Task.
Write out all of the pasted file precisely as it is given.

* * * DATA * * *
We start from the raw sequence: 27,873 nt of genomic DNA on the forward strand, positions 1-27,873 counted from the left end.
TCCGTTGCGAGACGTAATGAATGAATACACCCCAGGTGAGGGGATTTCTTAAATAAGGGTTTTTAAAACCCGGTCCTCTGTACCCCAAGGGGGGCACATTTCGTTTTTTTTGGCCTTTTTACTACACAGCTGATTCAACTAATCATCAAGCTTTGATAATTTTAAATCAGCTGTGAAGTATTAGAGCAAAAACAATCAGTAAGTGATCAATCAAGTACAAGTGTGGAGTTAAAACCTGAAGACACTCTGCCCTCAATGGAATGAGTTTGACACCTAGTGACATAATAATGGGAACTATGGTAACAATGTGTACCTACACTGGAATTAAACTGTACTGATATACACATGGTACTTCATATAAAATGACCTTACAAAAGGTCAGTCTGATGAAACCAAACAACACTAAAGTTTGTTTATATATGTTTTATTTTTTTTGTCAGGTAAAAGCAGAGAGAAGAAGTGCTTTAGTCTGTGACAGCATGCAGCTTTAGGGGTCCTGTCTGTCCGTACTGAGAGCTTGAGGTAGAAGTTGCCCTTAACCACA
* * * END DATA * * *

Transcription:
We start from the raw sequence: 27,873 nt of genomic DNA on the forward strand, positions 1-27,873 counted from the left end.
TCCGTTGCGAGACGTAATGAATGAATACACCCCAGGTGAGGGGATTTCTTAAATAAGGGTTTTTAAAACCCGGTCCTCTGTACCCCAAGGGGGGCACATTTCGTTTTTTTTGGCCTTTTTACTACACAGCTGATTCAACTAATCATCAAGCTTTGATAATTTTAAATCAGCTGTGAAGTATTAGAGCAAAAACAATCAGTAAGTGATCAATCAAGTACAAGTGTGGAGTTAAAACCTGAAGACACTCTGCCCTCAATGGAATGAGTTTGACACCTAGTGACATAATAATGGGAACTATGGTAACAATGTGTACCTACACTGGAATTAAACTGTACTGATATACACATGGTACTTCATATAAAATGACCTTACAAAAGGTCAGTCTGATGAAACCAAACAACACTAAAGTTTGTTTATATATGTTTTATTTTTTTTGTCAGGTAAAAGCAGAGAGAAGAAGTGCTTTAGTCTGTGACAGCATGCAGCTTTAGGGGTCCTGTCTGTCCGTACTGAGAGCTTGAGGTAGAAGTTGCCCTTAACCACA